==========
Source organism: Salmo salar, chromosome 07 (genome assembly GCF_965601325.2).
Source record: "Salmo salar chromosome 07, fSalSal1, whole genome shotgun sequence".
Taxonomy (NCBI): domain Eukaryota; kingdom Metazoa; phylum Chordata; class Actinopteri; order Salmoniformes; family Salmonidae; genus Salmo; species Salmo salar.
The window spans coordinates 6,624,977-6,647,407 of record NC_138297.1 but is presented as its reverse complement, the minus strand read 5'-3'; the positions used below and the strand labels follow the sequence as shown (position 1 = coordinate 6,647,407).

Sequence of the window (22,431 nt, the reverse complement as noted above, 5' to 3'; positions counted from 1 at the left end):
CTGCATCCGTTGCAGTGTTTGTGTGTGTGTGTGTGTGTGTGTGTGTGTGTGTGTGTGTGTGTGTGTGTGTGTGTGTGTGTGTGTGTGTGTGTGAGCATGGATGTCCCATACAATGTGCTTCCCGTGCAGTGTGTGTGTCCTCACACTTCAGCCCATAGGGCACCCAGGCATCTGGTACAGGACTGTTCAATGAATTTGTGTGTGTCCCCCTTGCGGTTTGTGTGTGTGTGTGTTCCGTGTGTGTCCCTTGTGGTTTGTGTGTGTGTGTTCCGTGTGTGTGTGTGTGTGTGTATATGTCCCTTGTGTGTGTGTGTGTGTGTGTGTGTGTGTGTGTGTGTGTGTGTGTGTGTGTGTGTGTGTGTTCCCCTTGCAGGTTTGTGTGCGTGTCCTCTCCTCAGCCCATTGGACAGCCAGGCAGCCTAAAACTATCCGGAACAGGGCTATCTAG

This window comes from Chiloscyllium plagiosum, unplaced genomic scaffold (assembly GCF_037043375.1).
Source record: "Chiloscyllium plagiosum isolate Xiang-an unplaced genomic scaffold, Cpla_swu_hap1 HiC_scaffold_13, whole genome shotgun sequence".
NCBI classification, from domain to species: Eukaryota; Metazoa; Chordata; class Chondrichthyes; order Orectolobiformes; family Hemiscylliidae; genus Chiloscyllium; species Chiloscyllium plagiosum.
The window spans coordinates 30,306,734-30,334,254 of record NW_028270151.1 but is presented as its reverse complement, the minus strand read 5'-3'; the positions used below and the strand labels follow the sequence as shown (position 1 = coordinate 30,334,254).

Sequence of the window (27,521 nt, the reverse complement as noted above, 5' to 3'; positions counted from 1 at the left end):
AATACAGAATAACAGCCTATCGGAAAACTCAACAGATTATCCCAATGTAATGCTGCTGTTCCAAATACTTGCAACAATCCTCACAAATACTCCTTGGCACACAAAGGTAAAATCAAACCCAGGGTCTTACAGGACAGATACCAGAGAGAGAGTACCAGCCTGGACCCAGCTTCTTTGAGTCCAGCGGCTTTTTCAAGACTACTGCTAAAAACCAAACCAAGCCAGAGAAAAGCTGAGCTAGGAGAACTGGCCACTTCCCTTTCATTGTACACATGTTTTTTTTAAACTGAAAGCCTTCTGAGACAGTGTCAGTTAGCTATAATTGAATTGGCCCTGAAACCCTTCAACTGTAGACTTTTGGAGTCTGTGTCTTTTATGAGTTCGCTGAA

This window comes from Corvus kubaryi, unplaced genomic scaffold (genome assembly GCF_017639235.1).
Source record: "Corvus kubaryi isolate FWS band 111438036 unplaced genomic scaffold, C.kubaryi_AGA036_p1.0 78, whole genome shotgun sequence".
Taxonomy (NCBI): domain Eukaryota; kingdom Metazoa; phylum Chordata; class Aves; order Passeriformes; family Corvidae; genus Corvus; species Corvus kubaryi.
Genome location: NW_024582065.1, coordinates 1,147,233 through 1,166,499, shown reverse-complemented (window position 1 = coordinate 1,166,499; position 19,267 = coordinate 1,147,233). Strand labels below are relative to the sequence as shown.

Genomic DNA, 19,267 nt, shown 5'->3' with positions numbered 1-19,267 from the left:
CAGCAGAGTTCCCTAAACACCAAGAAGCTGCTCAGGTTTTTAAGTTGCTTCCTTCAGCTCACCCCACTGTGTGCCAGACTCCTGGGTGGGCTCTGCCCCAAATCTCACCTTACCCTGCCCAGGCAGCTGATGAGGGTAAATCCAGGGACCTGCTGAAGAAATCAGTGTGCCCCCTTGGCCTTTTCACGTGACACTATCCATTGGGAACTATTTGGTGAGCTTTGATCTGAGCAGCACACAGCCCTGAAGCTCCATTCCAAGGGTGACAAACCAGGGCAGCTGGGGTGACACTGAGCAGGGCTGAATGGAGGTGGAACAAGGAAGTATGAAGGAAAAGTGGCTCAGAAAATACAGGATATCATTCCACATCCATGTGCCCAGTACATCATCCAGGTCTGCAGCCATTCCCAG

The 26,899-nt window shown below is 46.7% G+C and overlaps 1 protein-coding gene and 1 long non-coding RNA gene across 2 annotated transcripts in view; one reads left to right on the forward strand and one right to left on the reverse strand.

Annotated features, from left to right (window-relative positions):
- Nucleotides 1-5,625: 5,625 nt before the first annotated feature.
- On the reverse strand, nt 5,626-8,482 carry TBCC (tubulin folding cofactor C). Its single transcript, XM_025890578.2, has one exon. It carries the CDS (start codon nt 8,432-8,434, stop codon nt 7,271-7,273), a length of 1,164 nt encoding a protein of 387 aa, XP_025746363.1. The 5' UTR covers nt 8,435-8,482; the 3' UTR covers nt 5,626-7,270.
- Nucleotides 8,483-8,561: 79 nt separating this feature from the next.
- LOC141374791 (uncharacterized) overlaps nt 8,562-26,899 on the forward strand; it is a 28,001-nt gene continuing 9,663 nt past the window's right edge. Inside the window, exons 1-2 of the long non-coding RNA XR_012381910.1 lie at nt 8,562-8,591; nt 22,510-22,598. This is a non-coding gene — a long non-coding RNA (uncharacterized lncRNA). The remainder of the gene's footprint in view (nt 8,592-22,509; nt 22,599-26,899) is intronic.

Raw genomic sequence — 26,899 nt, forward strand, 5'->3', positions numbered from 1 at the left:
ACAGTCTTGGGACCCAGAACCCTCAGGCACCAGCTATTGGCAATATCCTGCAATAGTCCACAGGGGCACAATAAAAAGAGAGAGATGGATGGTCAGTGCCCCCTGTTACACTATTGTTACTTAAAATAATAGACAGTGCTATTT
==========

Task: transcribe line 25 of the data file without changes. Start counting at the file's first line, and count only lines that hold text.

Raw genomic sequence — 26,899 nt, forward strand, 5'->3', positions numbered from 1 at the left: